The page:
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  17. La VD, Howell AB, Grenier D. Cranberry proanthocyanidins inhibit MMP production and activity. J Dent Res. 2009;88(7):627-632.
  18. Singh AP, Singh RK, Kim KK, Satyan KS, Nussbaum R, Torres M, Brard L, Vorsa N. Cranberry proanthocyanidins are cytotoxic to human cancer cells and sensitize platinum-resistant ovarian cancer cells to paraplatin. Phytother Res. 2009;23(8):1066-1074.
  19. Neto CC, Amoroso JW, Liberty AM. Anticancer activities of Cranberry phytochemicals: an update. Mol Nutr Food Res. 2008;52 (Suppl 1):S18-27.
  20. McMurdo ME, Argo I, Phillips G, Daly F, Davey P. Cranberry or trimethoprim for the prevention of recurrent urinary tract infections? A randomized controlled trial in older womenJ Antimicrob Chemother. 2009;63(2):389-395.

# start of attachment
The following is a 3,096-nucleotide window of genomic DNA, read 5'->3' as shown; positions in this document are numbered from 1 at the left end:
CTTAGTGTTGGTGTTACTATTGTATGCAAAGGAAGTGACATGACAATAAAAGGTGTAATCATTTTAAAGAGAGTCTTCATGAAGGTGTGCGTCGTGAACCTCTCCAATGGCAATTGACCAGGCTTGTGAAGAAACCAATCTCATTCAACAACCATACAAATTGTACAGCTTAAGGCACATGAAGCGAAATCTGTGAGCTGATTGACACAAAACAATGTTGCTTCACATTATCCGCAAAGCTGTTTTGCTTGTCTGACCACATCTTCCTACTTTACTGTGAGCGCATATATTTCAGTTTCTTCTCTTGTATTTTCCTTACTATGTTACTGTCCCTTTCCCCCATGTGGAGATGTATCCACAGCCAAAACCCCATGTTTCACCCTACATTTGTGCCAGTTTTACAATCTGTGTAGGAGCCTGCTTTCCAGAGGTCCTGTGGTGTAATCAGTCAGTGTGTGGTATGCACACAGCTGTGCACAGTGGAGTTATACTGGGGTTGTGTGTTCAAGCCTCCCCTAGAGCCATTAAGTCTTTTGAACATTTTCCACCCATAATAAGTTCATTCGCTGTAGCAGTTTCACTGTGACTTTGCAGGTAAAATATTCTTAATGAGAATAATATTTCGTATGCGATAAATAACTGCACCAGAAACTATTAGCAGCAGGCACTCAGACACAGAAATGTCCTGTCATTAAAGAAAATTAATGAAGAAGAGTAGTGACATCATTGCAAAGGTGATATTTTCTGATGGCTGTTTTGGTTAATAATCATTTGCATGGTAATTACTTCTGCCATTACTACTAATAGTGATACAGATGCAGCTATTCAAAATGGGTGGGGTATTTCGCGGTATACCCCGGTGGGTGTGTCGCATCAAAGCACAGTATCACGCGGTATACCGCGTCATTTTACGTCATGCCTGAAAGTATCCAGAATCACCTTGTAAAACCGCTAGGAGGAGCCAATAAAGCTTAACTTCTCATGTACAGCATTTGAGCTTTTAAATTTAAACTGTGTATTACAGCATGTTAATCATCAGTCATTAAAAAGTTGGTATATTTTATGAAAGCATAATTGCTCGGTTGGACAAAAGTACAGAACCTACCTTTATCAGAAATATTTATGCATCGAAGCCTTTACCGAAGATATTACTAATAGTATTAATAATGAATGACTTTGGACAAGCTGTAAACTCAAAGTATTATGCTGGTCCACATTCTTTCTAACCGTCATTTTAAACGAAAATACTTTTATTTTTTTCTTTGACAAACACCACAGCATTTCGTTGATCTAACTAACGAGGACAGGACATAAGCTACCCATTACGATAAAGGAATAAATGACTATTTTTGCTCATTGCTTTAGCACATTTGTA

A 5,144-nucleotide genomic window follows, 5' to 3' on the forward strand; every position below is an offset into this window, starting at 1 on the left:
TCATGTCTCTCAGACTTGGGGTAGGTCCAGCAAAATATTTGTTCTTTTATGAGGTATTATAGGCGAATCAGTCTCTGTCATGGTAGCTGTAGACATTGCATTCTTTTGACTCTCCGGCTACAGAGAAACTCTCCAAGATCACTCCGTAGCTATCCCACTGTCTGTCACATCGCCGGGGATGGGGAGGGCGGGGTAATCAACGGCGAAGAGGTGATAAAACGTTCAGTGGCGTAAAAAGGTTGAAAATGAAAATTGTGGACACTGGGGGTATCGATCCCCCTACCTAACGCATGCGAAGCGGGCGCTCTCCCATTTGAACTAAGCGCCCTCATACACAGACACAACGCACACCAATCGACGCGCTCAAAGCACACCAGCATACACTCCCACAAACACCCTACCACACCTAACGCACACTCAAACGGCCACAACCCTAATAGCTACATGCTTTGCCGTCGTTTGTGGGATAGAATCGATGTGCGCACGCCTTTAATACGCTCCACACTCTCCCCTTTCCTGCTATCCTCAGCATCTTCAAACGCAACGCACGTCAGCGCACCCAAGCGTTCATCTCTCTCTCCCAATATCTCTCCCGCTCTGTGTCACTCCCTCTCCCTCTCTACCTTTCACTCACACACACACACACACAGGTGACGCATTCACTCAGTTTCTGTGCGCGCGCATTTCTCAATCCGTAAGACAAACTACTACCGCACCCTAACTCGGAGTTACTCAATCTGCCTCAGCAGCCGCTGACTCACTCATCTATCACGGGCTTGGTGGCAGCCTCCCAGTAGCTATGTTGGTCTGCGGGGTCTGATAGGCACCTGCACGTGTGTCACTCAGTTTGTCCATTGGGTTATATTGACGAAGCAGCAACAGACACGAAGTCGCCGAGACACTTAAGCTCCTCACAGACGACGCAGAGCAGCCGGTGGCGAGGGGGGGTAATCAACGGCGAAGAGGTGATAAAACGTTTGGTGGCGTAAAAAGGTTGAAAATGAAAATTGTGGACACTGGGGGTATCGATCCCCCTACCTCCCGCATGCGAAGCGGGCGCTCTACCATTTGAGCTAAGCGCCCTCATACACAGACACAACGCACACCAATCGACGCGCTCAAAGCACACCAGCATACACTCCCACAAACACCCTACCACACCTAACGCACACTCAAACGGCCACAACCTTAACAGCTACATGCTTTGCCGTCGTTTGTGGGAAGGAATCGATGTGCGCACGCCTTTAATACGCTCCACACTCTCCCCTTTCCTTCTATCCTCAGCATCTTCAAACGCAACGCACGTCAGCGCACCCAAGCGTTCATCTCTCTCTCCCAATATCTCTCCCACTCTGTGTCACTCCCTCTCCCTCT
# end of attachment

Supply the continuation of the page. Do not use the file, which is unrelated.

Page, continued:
21. Wing DA, Rumney PJ, Preslicka CW, Chung JH. Daily cranberry juice for the prevention of asymptomatic bacteriuria in pregnancy: A randomized, controlled pilot study. J Urol. 2008;180(4):1367-1372.
  22. Jepson RG, Williams G, Craig JC. Cranberries for preventing urinary tract infections. Cochrane Database Syst Rev. 2008 23;(1):CD001321.
  23. Hess MJ, Hess PE, Sullivan MR, Nee M, Yalla SV. Evaluation of cranberry tablets for the prevention of urinary tract infections in spinal cord injured patients with neurogenic bladder. Spinal Cord.  2008;46(9):622-626.
  24. Pérez-López FR, Haya J, Chedraui P. Vaccinium macrocarpon: an interesting option for women with recurrent urinary tract infections and other health benefits. J Obstet Gynaecol Res. 2009;35(4):630-639.